This morning I’ve been reflecting on the debate about health care that’s happening south of the border. Like many Canadians I’ve been in disbelief watching the rhetoric escalate. The outright lies, and Orwellian double-speak by special interest groups in the US have me wondering how my American friends will ever achieve a resolution.
What caused this reflection? It has been a week since my last posting, and that has partly been due to an experience with our health care system in Canada.
Last weekend I dropped my son off at McMaster University in Hamilton. It’s his freshman year, so he is living in residence, and he was very much looking forward to frosh week and getting to know the other young people he would be living with. By Monday evening however, he had developed a stomach problem. He visited the on-Campus clinic. The doctors there thought it might be a flu, and advised him to stay in bed, which he did all day Tuesday.
By Tuesday evening he knew it was more than a simple flu bug, as his stomach problem had escalated to extreme abdominal pain, accompanied by fever. He called McMaster Emergency Services and was taken to the emergency department at the university hospital. We got a call from him at about 7:00 telling us he was there.
I grabbed the 9:00 PM flight to Toronto, cabbed it from Toronto to Hamilton, and was there by 11:30, by which time he had had blood work, and an ultra-sound, and the diagnosis was confirmed as appendicitis. At 1:00 AM he was prepped for surgery, and by 4:00 AM his appendix had been removed and the infection cleaned up. The surgeon, a Dr. Kellsie, informed us that the appendix had been leaking but not yet ruptured, which made the job easier.
He spent another 36 hours in the hospital, and came home with me last night. Today he’s walking slowly, but obviously on the mend.
For my American friends who worry about Canadian style health care, and who are enduring the rhetoric around “death boards”, and “protecting our seniors”, I offer the following observations:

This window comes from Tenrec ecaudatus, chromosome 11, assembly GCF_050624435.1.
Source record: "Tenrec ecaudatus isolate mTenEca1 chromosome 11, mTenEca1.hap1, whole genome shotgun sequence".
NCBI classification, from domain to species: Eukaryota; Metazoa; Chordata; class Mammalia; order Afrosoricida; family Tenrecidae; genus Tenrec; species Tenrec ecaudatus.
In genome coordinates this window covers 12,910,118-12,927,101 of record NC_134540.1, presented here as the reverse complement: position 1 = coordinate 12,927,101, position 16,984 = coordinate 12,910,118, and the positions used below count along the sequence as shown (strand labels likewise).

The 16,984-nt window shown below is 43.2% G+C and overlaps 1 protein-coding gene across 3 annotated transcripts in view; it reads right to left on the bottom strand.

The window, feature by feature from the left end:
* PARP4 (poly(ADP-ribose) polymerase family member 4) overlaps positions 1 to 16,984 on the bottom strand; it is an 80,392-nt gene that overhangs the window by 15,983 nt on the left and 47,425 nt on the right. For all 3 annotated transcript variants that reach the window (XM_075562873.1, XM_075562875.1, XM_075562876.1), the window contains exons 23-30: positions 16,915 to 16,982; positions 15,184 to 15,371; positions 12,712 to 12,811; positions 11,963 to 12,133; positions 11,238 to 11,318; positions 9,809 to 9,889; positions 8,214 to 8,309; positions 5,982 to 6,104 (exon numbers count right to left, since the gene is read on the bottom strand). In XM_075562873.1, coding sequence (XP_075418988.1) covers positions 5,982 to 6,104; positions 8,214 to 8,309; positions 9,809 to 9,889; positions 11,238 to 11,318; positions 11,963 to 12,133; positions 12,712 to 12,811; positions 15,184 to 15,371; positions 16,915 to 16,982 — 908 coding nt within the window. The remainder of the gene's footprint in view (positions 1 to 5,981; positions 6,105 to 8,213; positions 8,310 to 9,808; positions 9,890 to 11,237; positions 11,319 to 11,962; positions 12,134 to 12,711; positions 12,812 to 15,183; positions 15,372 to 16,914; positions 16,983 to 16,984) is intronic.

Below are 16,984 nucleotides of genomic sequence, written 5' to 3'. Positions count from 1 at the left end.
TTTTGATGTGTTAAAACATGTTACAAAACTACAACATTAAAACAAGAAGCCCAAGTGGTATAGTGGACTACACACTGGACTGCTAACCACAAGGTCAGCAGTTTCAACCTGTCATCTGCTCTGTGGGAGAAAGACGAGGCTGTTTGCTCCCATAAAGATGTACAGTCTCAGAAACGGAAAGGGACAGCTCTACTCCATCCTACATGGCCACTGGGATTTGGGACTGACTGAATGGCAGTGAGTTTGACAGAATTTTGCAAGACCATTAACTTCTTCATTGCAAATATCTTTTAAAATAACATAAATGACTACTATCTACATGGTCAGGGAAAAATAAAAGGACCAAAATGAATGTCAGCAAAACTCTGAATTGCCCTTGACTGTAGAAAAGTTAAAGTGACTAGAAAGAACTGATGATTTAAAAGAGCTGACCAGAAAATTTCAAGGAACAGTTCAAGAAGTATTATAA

- This was a true emergency, and it was dealt with promptly. It was just 8 hours from admission to diagnosis to the completion of surgery.
- The quality of the care was world class. He was attended by a team of five physicians and residents following the surgery, and housed in a semi-private room on a ward with just 12 rooms.
- The cost to my family was $0. Not only that, it didn’t drive up insurance premiums, or have any of the other negative effects associated with privately insured health care.
- The cost of the drugs he is taking during his recovery – two antibiotics, and pain medication, was just over $50, and I can probably get my drug plan to cover it.
I’m sure that the Canadian system isn’t perfect. While I lived in the US I had gold-standard quality health care as a Microsoft employee, and there is nothing that I am aware of in this country that matches the best of the best in the United States. However, for those confused or made fearful by the rhetoric being used on Capitol Hill, you need not fear “Canadian style” health care. It’s head and shoulders above what the tens of millions of un-insured in the United States receive, and the quality is as good or better than what the average insured American receives today. I can only say that because I’ve lived in both countries and experienced both health care systems.
More to the point, however, I would ask the following of my American friends. As you listen to your leaders debate this issue, ask yourselves what three days of emergency hospitalization would cost in your country. My recollection is that it’s probably well in excess of $30,000. Next ask yourselves whether it’s fair that families be ruined over routine, but unforeseen, medical needs.
These are questions only you can answer.
As for me, I am profoundly grateful for the incredible care that the team at McMaster hospital delivered, and the speed with which it was delivered.